Support independent arts journalism by joining our Patreon! Currently $5/month.

About Superconductor

Our motto: "Critical thinking in the cheap seats." Unbiased, honest classical music and opera opinions, occasional obituaries and classical news reporting, since 2007. All written content © 2019 by Paul J. Pelkonen. For more about Superconductor, visit this link. For advertising rates, click this link. Follow us on Facebook.

Tuesday, November 21, 2017

Concert Review: The Return of the Smooth Kriminals

King Crimson strip the paint off the Beacon Theater.
by Paul J. Pelkonen
Starless and Bible Black and white: The men of King Crimson prepare to take the stage at the Beacon Theater
Photo by Dave Salt from 
[Ed. Note: Those of you who read Superconductor regularly know that three weeks ago, we dedicated a column  to King Crimson, the seminal and long-running progressive rock band, currently on tour in support of its Radical Action live boxed set. Well, the tour came to New York's Beacon Theater and we are happy to report that we snagged tickets. So here's another review, hopefully for your enjoyment.]

King Crimson stand alone among the long-lived, still-active rock bands that rose up in the first wave of what is referred today as so-called "progressive" or "prog" rock. The band is not so much a steady working unit as a collection of committed musicians, who form themselves around the guitar wizardry of 71-year old Robert Fripp. Mr. Fripp remains a pioneer of both his chosen instrument and electronic effects. He still plays seated, and still makes more noise than a New York City garbage truck at 6 a.m.

His cohorts include Tony Levin, the veteran bass player who has served as a side and session man for Peter Gabriel and Pink Floyd. Mr. Levin's tapped bass technique (on both traditional four-string and the Chapman Stick) is integral, a vast and complex undercarpet of sound. Next to Mr. Levin: reed man Mel Collins, who returned to King Crimson in 2013 after four decades away. His honking, grinding baritone sax held down the bottom end, but it was his ethereal soprano sax and flute that rose and twinned with Mr. Fripp's sharp-edged guitar.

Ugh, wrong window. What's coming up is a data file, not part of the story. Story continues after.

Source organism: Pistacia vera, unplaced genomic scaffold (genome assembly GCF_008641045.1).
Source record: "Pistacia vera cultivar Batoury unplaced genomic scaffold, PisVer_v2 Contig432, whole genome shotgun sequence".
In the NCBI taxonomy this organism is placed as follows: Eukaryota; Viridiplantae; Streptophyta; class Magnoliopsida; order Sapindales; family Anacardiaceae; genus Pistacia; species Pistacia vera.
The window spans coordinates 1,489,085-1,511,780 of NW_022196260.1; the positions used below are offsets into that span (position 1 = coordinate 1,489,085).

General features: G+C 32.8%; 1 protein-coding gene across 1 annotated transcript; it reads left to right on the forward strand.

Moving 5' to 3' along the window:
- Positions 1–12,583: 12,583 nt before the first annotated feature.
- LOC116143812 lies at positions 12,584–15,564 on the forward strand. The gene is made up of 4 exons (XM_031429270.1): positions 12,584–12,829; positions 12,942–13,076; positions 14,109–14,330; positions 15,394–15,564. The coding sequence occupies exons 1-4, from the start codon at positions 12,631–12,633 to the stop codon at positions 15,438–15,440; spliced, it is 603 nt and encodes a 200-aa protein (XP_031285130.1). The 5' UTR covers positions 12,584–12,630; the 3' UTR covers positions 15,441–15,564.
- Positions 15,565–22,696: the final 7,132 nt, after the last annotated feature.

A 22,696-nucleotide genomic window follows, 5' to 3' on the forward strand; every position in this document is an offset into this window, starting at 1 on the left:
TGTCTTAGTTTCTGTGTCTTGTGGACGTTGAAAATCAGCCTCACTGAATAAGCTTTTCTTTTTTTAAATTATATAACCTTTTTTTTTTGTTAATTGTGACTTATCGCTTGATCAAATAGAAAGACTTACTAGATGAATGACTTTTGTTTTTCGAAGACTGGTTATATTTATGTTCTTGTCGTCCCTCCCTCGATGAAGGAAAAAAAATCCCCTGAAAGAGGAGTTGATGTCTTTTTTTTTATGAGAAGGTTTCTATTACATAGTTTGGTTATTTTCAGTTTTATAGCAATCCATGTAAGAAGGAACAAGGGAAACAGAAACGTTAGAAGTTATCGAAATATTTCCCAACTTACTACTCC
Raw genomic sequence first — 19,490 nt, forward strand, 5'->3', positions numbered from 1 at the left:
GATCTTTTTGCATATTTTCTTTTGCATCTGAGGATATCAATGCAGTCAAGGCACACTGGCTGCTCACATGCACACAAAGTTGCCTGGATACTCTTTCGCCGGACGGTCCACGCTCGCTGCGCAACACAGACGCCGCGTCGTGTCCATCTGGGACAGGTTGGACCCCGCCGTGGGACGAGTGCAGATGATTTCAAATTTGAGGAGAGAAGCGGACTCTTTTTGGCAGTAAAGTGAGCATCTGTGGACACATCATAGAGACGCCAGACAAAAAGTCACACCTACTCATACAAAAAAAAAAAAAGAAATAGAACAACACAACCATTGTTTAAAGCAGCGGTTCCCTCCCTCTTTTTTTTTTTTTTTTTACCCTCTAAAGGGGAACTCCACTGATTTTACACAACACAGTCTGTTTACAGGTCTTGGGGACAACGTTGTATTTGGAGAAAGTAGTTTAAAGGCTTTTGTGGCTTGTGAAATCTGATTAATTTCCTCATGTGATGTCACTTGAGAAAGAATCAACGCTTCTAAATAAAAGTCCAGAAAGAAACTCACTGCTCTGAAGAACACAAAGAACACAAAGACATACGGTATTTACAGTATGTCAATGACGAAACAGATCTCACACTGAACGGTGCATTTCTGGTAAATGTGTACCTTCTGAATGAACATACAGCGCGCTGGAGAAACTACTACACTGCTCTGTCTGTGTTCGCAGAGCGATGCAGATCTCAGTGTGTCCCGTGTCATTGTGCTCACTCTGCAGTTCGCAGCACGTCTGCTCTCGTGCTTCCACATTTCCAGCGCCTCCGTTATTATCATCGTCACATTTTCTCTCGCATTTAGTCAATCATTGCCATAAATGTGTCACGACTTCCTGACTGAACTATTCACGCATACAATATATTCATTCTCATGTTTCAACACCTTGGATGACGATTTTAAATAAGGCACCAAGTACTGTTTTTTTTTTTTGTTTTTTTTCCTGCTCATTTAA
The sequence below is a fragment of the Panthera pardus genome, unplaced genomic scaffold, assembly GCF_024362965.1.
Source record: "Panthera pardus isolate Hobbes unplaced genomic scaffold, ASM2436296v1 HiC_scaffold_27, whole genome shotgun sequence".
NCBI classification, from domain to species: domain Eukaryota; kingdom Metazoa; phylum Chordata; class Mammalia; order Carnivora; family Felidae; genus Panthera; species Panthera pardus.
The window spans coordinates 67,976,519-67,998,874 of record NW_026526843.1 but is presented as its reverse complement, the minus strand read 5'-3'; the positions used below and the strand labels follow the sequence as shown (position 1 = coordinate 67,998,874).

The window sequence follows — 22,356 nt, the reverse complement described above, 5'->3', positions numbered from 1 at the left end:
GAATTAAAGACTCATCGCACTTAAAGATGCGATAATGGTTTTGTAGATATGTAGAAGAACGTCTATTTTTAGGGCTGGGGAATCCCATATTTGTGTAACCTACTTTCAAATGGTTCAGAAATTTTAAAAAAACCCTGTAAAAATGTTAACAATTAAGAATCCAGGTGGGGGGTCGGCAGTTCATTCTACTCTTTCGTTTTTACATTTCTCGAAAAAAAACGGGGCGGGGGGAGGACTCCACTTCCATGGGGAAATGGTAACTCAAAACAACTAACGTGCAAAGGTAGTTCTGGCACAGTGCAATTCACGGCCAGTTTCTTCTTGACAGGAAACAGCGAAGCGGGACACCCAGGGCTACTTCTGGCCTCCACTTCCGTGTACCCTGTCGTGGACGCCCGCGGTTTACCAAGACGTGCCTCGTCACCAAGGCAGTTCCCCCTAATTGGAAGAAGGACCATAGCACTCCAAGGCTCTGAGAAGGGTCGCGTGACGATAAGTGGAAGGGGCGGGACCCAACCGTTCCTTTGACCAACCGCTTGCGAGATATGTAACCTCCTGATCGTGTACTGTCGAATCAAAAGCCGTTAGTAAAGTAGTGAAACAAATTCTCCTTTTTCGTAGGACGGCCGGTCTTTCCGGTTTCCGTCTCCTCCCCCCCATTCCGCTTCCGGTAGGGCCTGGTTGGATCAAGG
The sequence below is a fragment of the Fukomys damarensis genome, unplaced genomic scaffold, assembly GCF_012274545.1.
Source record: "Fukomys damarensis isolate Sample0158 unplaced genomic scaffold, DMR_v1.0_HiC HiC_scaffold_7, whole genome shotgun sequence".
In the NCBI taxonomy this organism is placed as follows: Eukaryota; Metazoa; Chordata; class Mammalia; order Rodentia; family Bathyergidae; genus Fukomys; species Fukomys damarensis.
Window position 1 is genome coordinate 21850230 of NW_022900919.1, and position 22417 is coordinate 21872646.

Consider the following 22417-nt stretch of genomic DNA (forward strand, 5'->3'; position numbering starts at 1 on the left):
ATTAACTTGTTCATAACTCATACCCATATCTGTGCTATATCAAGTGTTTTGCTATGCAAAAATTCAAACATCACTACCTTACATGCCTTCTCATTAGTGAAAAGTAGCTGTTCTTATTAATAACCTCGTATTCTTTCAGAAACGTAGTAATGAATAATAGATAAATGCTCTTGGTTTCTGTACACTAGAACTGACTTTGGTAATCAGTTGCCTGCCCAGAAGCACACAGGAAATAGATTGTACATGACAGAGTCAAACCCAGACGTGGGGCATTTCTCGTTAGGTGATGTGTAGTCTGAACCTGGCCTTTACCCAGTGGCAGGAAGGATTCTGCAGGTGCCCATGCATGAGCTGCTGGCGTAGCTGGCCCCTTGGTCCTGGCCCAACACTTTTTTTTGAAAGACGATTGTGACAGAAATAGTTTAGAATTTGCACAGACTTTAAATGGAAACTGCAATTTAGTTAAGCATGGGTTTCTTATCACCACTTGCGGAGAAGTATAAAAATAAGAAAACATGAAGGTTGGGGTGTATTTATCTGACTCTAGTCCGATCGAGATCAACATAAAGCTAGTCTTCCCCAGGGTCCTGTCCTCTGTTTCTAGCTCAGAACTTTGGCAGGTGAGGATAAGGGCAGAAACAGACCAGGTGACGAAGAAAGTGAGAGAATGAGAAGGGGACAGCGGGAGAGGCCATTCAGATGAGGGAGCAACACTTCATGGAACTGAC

The show opened with the group's three drummers playing the first notes of "Hell Hounds of Krim." Their three separate kits, spaced evenly across the stage are in different styles and made by different manufacturers. The only thing in common: the group's current logo, an airbrush painted figure in a business suit who happens to be a cyclops. The three drummers sounded the opening notes from right to left: Gavin Harrison, then Jeremy Stacy, then Pat Mastelotto before the whole band swung in behind, building up a raging, roaring momentum of sound.

As with the show seen on Oct. 31 in Newark, there was an announcement (recorded by Mr. Fripp) urging concert goers to set their cameras aside while the band was playing. The Crims offered two sets. The first featured such quirky tunes as "Neurotica" from Beat,  "CirKus" of  the Lizard album, and the title track from Radical Action, with the band delivering swirling clouds of orchestral perfume, jagged guitar lightning and Mr. Collins' arsenal of flutes and saxes functioning almost like a second singer.

It was surprising to hear selections from the legendary 1968 debut In the Court of the Crimson King in the first set. Singer Jakko Jakszyk sounded uncannily like the late Greg Lake on the opening notes of "Moonchild." The Mellotron-heavy title track had Mr. Stacy and Mr. Fripp switch to small keyboards, supplanting the keys of Chris Gibson and vastly expanding the band's palette. It was followed by the first two parts of the marvelous Larks' Tongues in Aspic to close out the first half.

The second set started with the swirling vortex of Indiscipline, one of the band's most complicated tracks from its '80s incarnation. Mr. Levin switched from Stick to four-stringed bass at times, and Mr. Fripp and Mr. Jakszyk added weight to the groove with their guitars to the slow epic "Starless" from Red and the twisty tangles of "Level Five." The gentle "Islands" gave way to the metallic screaming of "21st Century Schizoid Man" complete with an epic Gavin Harrison drum workout.

The encore was "Easy Money" from the Larks record, delivered in a relaxed and jazzy manner with great vocals from Mr. Jakzyk. The band's flexibility, sheer power and refusal to compromise with traditional rock star tropes make seeing King Crimson live a unique experience. Would that all touring ensembles have this octet's integrity and dogged pursuit of presenting music as a medium without any sugar to sweeten the medicine going down. Again, long may they reign.

Trending on Superconductor


Share My Blog!

Share |

Critical Thinking in the Cheap Seats